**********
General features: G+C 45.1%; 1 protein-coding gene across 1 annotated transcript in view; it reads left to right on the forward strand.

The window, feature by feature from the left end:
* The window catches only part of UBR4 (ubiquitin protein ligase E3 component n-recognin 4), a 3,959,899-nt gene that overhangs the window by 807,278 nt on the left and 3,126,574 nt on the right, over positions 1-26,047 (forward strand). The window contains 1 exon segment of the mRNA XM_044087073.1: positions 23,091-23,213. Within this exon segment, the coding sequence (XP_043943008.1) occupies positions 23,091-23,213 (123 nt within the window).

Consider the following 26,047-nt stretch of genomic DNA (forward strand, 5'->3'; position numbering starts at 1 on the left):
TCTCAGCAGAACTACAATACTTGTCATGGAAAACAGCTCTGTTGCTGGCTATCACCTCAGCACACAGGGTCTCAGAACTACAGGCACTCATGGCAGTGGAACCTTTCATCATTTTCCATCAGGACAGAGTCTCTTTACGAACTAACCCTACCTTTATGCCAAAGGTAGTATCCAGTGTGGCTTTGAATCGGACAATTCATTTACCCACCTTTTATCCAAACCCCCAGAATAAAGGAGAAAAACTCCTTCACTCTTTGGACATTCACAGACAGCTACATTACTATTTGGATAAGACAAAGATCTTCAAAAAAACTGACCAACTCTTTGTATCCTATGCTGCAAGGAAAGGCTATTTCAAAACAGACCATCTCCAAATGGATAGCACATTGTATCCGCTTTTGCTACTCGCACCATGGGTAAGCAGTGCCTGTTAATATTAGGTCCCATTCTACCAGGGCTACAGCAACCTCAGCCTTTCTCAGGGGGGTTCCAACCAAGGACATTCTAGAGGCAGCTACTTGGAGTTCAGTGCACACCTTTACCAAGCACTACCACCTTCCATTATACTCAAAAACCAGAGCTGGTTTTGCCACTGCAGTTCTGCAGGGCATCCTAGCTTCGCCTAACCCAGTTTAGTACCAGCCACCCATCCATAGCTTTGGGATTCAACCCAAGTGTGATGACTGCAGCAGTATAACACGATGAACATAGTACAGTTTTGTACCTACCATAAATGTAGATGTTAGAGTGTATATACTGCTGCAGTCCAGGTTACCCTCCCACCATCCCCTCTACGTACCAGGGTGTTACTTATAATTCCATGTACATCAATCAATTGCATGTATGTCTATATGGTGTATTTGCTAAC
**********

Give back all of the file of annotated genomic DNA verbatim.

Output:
General features: G+C 45.1%; 1 protein-coding gene across 1 annotated transcript in view; it reads left to right on the forward strand.

The window, feature by feature from the left end:
* The window catches only part of UBR4 (ubiquitin protein ligase E3 component n-recognin 4), a 3,959,899-nt gene that overhangs the window by 807,278 nt on the left and 3,126,574 nt on the right, over positions 1-26,047 (forward strand). The window contains 1 exon segment of the mRNA XM_044087073.1: positions 23,091-23,213. Within this exon segment, the coding sequence (XP_043943008.1) occupies positions 23,091-23,213 (123 nt within the window).

Consider the following 26,047-nt stretch of genomic DNA (forward strand, 5'->3'; position numbering starts at 1 on the left):
TCTCAGCAGAACTACAATACTTGTCATGGAAAACAGCTCTGTTGCTGGCTATCACCTCAGCACACAGGGTCTCAGAACTACAGGCACTCATGGCAGTGGAACCTTTCATCATTTTCCATCAGGACAGAGTCTCTTTACGAACTAACCCTACCTTTATGCCAAAGGTAGTATCCAGTGTGGCTTTGAATCGGACAATTCATTTACCCACCTTTTATCCAAACCCCCAGAATAAAGGAGAAAAACTCCTTCACTCTTTGGACATTCACAGACAGCTACATTACTATTTGGATAAGACAAAGATCTTCAAAAAAACTGACCAACTCTTTGTATCCTATGCTGCAAGGAAAGGCTATTTCAAAACAGACCATCTCCAAATGGATAGCACATTGTATCCGCTTTTGCTACTCGCACCATGGGTAAGCAGTGCCTGTTAATATTAGGTCCCATTCTACCAGGGCTACAGCAACCTCAGCCTTTCTCAGGGGGGTTCCAACCAAGGACATTCTAGAGGCAGCTACTTGGAGTTCAGTGCACACCTTTACCAAGCACTACCACCTTCCATTATACTCAAAAACCAGAGCTGGTTTTGCCACTGCAGTTCTGCAGGGCATCCTAGCTTCGCCTAACCCAGTTTAGTACCAGCCACCCATCCATAGCTTTGGGATTCAACCCAAGTGTGATGACTGCAGCAGTATAACACGATGAACATAGTACAGTTTTGTACCTACCATAAATGTAGATGTTAGAGTGTATATACTGCTGCAGTCCAGGTTACCCTCCCACCATCCCCTCTACGTACCAGGGTGTTACTTATAATTCCATGTACATCAATCAATTGCATGTATGTCTATATGGTGTATTTGCTAAC